Friday, April 25, 2014

Palouse Falls

The first year we lived here in Oregon, just after one of my geology classes had covered the Columbia River Basalts, a couple of my students took a weekend trip to Palouse Falls. They came back from their trip excited because they had been able to take what we had talked about in class and apply it to what they saw at the falls.

Because the Falls are nominally on the way to Spokane, WA or Moscow, ID, I would try and make a side trip to the falls on one of our trips for one of Sam's athletic competitions. Every time we would make the trip, I would plan on stopping on the way home, but something always came up (a snowstorm, a sick traveling companion, cold weather, a wrong turn, a snowstorm, lack of daylight due to a championship softball game, another snow storm) and I hadn't yet made it to the falls. I was finally able to make it this years when I had a couple of extra hours on a trip to Spokane.

The Palouse River cuts a narrow canyon through several prominent layers of Columbia River Basalts, and at the lower falls, there is an alcove where the river drops 56.6m (186ft) into a large plunge pool. From the falls, the river continues about 6 miles to where it empties into the Snake River above Lower Monumental Dam.
Lower Palouse Falls
It was a nice spring day, so marmots were out sunning themselves on the cliff side. It was a great lesson in camouflage that when we got about 5 meters away it took a while to pick the two marmots out from the dark basalt rocks along the edge.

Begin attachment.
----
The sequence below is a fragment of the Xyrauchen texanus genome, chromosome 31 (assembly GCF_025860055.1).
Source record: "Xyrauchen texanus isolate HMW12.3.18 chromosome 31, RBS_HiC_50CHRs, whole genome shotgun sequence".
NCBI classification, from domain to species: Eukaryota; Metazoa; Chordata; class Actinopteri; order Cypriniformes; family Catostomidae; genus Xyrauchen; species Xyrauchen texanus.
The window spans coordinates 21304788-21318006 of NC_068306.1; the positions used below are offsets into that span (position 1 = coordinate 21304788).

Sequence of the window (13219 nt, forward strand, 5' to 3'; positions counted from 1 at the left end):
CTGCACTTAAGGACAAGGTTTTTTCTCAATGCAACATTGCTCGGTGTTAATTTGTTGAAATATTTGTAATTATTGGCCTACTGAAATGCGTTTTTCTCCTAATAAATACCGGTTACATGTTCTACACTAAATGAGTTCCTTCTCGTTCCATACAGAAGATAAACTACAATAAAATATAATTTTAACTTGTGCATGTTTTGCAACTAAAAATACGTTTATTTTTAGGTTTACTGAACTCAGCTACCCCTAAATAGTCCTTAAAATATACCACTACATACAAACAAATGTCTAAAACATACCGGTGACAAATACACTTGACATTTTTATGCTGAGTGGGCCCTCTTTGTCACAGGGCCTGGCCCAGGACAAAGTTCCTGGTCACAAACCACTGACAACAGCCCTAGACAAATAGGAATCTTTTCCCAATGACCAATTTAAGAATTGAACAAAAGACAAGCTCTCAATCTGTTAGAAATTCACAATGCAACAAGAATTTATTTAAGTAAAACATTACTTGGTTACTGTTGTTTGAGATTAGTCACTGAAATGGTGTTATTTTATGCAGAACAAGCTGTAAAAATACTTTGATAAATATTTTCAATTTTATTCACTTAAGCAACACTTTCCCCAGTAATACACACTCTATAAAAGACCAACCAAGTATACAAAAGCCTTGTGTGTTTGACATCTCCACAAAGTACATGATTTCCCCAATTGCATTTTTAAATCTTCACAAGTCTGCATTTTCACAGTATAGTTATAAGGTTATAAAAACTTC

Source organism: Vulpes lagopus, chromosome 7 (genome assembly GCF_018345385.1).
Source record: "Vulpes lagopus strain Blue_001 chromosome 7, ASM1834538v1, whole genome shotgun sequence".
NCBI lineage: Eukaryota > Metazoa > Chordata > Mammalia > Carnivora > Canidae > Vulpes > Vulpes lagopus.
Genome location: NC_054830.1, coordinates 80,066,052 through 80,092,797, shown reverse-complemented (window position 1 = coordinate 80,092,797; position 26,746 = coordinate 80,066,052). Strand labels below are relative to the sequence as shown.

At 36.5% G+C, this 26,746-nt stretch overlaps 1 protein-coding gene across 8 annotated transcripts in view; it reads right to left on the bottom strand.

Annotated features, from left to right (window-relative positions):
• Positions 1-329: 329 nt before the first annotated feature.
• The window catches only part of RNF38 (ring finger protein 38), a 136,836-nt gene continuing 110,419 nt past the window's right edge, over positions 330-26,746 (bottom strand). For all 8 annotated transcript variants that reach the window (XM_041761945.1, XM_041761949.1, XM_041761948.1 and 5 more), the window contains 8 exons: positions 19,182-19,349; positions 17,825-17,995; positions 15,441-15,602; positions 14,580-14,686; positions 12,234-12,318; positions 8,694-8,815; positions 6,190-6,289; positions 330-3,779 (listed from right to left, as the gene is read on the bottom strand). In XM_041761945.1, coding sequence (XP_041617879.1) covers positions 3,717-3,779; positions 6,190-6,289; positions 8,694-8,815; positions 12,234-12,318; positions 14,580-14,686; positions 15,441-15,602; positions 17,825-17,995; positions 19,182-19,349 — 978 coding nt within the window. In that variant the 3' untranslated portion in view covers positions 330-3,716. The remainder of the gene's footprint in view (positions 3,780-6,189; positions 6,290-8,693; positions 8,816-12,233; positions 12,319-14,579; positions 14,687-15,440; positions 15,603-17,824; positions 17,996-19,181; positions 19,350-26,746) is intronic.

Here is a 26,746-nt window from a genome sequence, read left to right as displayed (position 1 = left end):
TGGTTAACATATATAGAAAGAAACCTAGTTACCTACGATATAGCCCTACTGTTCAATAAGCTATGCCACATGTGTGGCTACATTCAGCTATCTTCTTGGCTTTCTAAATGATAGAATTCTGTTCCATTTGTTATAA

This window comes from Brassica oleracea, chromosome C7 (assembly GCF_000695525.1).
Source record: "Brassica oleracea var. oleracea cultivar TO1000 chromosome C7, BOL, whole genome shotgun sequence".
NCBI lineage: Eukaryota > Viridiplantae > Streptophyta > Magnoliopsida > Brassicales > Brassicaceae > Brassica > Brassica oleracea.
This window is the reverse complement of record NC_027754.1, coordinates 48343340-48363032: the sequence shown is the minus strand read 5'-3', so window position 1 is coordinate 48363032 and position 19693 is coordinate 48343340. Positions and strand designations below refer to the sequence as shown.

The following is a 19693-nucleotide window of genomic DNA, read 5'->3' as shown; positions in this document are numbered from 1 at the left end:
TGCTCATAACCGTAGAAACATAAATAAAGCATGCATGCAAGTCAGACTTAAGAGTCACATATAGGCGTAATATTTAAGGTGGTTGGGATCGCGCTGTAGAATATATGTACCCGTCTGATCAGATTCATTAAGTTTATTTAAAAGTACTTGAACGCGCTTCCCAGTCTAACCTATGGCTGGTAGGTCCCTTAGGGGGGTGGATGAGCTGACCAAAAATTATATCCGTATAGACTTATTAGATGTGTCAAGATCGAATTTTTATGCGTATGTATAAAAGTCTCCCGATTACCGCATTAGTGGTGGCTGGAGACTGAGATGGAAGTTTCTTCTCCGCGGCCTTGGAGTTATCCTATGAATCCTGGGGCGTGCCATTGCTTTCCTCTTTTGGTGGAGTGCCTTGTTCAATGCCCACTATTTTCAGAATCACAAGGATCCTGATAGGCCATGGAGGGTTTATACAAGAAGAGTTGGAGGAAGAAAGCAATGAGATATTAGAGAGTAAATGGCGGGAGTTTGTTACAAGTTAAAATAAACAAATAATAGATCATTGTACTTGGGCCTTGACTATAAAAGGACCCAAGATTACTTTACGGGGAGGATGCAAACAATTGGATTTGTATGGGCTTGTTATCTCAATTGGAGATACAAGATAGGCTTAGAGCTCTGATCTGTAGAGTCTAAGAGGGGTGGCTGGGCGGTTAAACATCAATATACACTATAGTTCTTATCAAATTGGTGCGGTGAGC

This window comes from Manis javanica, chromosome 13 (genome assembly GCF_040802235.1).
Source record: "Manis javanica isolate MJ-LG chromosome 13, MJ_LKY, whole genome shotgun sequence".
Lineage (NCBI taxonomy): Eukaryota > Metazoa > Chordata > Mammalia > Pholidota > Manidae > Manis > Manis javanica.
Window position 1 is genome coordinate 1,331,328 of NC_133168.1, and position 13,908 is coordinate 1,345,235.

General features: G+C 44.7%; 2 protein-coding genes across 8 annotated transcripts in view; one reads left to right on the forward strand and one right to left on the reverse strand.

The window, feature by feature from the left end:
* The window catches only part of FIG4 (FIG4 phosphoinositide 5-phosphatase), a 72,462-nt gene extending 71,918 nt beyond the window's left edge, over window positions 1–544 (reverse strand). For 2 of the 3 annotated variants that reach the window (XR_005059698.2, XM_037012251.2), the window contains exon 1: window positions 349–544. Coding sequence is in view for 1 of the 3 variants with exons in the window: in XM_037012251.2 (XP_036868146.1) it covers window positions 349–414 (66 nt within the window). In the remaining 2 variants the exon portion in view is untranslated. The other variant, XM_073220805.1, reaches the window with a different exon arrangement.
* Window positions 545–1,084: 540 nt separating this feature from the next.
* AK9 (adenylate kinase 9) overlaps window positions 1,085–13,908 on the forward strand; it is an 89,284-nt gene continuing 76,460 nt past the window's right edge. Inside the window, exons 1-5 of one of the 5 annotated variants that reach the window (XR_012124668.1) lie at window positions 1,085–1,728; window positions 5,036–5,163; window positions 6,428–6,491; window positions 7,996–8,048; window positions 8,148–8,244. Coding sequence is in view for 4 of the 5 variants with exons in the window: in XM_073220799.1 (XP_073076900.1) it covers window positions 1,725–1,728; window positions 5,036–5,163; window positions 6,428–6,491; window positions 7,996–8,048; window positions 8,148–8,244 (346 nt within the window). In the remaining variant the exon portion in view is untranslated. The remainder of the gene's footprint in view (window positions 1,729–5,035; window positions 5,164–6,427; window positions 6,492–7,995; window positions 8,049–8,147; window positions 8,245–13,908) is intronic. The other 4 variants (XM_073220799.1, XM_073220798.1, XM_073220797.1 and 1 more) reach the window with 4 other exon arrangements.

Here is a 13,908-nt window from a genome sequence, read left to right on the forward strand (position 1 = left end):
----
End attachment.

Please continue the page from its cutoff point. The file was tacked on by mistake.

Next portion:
Two marmots enjoy the spring sun.
From the main parking area, a short trail heads north to an overlook of the Upper Falls. From the overlook, a trail leads down into a wide side canyon and to the upper falls. Because we were limited on time, we only hiked down to the level of the UP Railroad grade for a view down the canyon.

View of Upper Palouse Falls from the Railroad grade.
At the base of the cascades of the North Falls, the river makes an almost 90 degree bend. This bend is because during the Ice Age Floods, the path of the Palouse River was diverted into a series of NW-SE trending faults.

The ancestral Palouse River used to follow the Washtucna Coulee to Kahlotus and Connell some 50 miles before ultimately discharging into the Columbia River near Hanford). But the volume of water resulting from the Ice Age Flood pushed the river out of its ancestral channel. The steeper gradient of the fault dominated channel allowed river to carve a deep enough canyon to capture the flow path after the floods receded. The abrupt transition from the ancestral channel into the nearly straight fault driven system can be seen in this Google Earth screen shot.
Google Earth image showing the fault channel of the modern Palouse River

Friday, April 4, 2014


 Last summer we took a long road trip back to the Midwest. On our travels through Montana, we stopped for a day at Gem Mountain outside of Philipsburg, a commercial sapphire mine. Well, not really a mine because the company scoops placer deposits from a quarry and bags the mud and brings it to the facility. Then you can buy 5-gallon pails of gravel and sift through them looking for sapphires.
Sam sifting through her bucket of gravel
We bought a bucket of gravel for each of us, and spent a nice morning looking through the gravel. In the end we found about 100 Carats of rough sapphires. Although the rough sapphires have some color to them, they did not have the vibrant blue color. 
Rough Sapphires
In order to bring out the color, the sapphires need to be heat treated by heating them to 500C for several hours. For a small fee, Gem Mountain will send your sapphires away for treatment. We did send some stones away for heat treatment and cutting, and we finally got them back today. Here are the two biggest stones, each ~2/3 carat.
Sapphires, treated and cut.
We only sent a couple of stones out for treatment  and cutting, so I still have ~100 smaller stones that I would like to see if I can treat myself. I tried to heat treat some of our sapphires at home, but I couldn't get them hot enough so next I am going to see if putting them in a kiln will work (as soon as I find someone who will let me use their kiln.)